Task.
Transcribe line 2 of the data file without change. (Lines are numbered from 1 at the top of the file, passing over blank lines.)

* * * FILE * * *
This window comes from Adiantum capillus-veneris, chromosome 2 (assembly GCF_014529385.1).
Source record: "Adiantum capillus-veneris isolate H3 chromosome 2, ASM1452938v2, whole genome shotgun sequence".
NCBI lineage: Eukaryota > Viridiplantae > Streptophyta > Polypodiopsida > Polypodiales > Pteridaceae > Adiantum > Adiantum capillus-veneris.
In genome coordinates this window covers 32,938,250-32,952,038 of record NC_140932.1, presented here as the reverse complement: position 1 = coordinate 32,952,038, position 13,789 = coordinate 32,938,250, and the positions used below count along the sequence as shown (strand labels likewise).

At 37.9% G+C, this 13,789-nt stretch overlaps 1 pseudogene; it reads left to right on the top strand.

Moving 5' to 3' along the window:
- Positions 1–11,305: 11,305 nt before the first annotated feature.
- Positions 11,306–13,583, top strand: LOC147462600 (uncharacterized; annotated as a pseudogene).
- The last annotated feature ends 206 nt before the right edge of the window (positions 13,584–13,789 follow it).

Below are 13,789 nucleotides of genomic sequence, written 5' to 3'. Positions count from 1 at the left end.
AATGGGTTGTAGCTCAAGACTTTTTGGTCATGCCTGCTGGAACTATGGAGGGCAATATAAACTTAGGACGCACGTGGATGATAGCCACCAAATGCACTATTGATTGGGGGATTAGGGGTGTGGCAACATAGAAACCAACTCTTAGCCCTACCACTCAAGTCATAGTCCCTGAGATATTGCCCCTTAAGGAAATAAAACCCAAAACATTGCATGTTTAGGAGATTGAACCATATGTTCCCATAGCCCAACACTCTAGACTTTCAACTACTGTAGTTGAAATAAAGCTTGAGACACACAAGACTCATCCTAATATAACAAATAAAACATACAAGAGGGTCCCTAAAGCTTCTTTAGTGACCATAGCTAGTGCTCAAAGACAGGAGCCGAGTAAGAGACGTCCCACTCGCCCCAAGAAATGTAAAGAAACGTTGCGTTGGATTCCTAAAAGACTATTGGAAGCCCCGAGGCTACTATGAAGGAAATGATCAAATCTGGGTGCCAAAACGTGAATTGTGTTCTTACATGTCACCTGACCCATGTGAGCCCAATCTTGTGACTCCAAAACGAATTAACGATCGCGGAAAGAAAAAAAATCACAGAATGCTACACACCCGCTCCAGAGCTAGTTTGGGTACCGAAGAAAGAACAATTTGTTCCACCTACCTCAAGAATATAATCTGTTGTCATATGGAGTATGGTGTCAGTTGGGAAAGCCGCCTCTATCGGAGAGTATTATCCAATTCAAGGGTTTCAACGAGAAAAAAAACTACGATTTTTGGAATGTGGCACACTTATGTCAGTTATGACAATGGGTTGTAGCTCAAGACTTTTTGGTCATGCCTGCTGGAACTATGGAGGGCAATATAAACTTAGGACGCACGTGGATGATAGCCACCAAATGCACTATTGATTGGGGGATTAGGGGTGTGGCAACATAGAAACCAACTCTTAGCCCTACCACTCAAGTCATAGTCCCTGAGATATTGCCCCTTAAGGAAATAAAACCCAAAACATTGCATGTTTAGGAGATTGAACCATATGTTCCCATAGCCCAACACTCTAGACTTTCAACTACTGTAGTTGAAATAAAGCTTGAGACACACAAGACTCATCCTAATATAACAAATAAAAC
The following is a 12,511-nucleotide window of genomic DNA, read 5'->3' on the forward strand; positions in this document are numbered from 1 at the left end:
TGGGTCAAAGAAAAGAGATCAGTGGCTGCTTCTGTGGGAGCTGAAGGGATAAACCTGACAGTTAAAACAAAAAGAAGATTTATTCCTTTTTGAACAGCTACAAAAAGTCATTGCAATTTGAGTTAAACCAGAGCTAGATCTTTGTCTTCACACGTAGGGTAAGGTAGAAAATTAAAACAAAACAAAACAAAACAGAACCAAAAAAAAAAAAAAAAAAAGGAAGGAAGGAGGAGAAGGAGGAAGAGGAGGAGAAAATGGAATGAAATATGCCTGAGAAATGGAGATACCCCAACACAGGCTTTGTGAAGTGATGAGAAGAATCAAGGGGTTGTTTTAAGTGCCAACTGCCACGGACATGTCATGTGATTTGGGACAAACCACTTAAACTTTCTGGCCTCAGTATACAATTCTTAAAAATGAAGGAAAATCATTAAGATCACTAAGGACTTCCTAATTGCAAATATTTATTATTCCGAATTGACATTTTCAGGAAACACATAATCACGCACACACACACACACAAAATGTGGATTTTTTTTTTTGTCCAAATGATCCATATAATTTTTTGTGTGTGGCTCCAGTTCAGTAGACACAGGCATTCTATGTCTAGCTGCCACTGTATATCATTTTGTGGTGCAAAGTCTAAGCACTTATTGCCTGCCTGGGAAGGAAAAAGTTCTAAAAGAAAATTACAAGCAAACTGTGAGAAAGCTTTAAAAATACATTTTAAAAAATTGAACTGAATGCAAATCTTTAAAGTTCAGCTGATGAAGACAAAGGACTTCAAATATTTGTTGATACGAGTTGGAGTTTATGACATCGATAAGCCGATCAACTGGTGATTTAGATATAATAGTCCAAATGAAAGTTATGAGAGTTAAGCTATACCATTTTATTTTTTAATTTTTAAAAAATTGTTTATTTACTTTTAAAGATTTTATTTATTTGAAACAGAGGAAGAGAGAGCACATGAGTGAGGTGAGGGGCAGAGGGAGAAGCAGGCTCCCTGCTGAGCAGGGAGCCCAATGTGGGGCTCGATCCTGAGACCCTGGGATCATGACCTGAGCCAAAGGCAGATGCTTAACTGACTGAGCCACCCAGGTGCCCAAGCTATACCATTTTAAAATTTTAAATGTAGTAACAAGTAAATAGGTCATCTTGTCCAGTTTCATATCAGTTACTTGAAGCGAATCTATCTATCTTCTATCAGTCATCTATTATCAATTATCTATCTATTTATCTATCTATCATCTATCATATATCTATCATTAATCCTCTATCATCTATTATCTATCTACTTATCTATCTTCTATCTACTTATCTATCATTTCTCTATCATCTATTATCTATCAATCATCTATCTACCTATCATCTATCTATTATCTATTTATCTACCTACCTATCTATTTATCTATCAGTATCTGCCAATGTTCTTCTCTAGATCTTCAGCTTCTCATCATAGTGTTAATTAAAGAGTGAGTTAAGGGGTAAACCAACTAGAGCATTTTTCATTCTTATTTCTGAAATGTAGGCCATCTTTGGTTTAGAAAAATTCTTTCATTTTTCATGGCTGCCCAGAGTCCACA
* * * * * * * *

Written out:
Source record: "Adiantum capillus-veneris isolate H3 chromosome 2, ASM1452938v2, whole genome shotgun sequence".